Primary cicatricial alopecias (PCAs) are a group of hair disorders such as KFSD with permanent hair loss due to destruction of follicular structures. Graham-Little-Piccardi-Lasseur syndrome (GLPLS) is rare and characterized by KP on the trunk and extremities, cicatricial alopecia of the scalp, and non-scarring alopecia of the axillae and pubis.[127] Although KP is usually the last symptom to manifest, two cases of GLPLS in patients with androgen-insensitivity syndrome, a 40-year-old and a 29-year-old, presented with KP as the initial manifestation of GLPLS.[127,128] Without androgen-insensitivity syndrome as a comorbidity, GLPLS typically presents in postmenopausal women, as demonstrated by a case of a 75-year-old woman.[129] There are very few reports of GLPLS in men.[130] Genetics may play a role in the etiology of GLPLS.[131] These cases serve to highlight a hormone imbalance as contributory towards the pathophysiology of KP. There have been two reports of KP associated with acne keloidalis, a chronic inflammatory disorder of hair follicles on the nape and occipital scalp.[132,133] KP was found in 5.6% (1/18) of patients with frontal fibrosing alopecia (FFA) in a retrospective study of 18 patients.[134]

Other Disease Associations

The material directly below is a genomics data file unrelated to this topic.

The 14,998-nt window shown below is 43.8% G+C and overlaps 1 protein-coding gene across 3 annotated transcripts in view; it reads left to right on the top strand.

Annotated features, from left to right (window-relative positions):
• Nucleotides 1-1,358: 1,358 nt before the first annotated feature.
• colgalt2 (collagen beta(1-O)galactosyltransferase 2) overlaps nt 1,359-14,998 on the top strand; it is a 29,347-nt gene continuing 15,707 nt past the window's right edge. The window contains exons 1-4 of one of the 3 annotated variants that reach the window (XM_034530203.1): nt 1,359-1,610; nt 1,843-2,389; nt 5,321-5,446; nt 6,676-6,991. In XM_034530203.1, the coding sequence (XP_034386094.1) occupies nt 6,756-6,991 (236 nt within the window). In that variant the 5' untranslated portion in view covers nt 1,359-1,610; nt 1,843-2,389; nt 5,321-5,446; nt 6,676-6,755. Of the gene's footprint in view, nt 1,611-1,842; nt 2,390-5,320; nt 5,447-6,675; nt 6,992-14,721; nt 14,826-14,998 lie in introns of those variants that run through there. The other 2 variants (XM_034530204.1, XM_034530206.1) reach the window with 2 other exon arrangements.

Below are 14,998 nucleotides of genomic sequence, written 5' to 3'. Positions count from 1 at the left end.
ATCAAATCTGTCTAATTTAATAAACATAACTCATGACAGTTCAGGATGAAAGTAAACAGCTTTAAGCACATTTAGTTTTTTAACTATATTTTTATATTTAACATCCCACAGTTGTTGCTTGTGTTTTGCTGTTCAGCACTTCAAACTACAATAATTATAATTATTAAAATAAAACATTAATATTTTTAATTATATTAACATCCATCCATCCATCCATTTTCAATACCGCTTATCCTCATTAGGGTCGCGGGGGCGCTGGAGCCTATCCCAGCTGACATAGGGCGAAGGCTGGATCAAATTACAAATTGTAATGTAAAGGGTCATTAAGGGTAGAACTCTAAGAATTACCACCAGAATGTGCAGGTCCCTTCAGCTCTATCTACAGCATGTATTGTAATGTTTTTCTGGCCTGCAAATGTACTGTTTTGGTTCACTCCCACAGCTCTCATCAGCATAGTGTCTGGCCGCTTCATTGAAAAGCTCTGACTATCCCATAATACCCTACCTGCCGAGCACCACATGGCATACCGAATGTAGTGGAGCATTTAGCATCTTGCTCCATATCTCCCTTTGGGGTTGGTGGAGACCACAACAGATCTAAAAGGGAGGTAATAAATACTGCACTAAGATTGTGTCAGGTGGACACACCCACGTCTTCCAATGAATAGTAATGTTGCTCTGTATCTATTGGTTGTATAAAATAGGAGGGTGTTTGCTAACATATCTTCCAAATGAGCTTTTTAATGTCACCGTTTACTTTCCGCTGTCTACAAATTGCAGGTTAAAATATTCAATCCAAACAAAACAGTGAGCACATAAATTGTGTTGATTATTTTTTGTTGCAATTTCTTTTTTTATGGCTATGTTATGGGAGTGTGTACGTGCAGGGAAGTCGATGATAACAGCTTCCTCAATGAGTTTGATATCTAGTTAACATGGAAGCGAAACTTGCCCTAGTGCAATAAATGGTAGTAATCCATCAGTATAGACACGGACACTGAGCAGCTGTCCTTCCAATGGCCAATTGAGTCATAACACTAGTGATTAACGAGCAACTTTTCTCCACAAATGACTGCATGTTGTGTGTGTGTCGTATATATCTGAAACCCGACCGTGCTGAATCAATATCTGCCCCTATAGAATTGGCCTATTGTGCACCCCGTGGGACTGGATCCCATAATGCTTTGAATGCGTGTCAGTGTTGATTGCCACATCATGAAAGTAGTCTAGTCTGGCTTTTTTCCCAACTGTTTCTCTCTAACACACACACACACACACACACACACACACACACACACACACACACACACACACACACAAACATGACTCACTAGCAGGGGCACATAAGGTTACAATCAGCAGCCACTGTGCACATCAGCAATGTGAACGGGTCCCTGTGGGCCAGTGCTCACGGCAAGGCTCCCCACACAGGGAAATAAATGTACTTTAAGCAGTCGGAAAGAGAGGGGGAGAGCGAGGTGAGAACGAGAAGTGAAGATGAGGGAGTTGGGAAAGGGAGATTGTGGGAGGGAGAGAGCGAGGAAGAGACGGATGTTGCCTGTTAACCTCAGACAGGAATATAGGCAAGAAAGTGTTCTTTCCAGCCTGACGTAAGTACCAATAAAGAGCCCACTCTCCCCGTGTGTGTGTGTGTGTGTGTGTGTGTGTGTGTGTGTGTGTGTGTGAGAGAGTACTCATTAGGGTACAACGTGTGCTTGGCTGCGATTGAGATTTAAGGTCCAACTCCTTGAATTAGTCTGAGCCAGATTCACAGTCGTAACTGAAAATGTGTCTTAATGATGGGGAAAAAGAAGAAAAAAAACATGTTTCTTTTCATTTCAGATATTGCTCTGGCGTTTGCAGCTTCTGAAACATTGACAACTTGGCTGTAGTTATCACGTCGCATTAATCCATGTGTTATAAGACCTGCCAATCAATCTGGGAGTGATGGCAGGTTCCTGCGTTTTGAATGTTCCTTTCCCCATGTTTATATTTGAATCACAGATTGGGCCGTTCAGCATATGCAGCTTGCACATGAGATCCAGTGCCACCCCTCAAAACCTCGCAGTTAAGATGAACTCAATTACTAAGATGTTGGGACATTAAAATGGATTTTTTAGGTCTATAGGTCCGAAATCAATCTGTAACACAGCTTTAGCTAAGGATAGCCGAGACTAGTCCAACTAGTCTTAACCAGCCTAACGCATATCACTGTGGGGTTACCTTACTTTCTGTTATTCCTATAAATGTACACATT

There are rare reports of KP as a sign of malignancy. Acquired hypertrichosis lanuginosa, a sign of internal malignancy, appeared simultaneously with KP and furrowed tongue in a 32-year-old woman with metastatic adenocarcinoma of the liver.[135] KP appeared suddenly in a 14-year-old girl in association with stage III Hodgkin's lymphoma and resolved after chemotherapy-induced remission.[136] A possible association exists between KP and thyroid disease in children.[137,138] A cross-sectional study found KP in 27.9% of 61 children with anorexia nervosa.[139] Moderate-to-severe KP on the arms is associated with a lower prevalence and reduced severity of acne vulgaris (p < 0.01), demonstrated by a cross-sectional study of 158 patients aged 14–34 years, perhaps due to the sebaceous gland deficits in KP.[140] There has been a case of AV in association with Melkersson–Rosenthal syndrome, a rare disorder characterized by facial nerve palsy, orofacial edema, and lingua plicata.[141] KSFD has been associated with psychomotor retardation in a case report.[142] In addition, three sporadic cases of KPR have been reported in association with psychomotor retardation and precocious canities.[143] EFFC with KP has been reported in association with erythrosis pigmentosa mediofacialis in a 12-year-old girl.[144]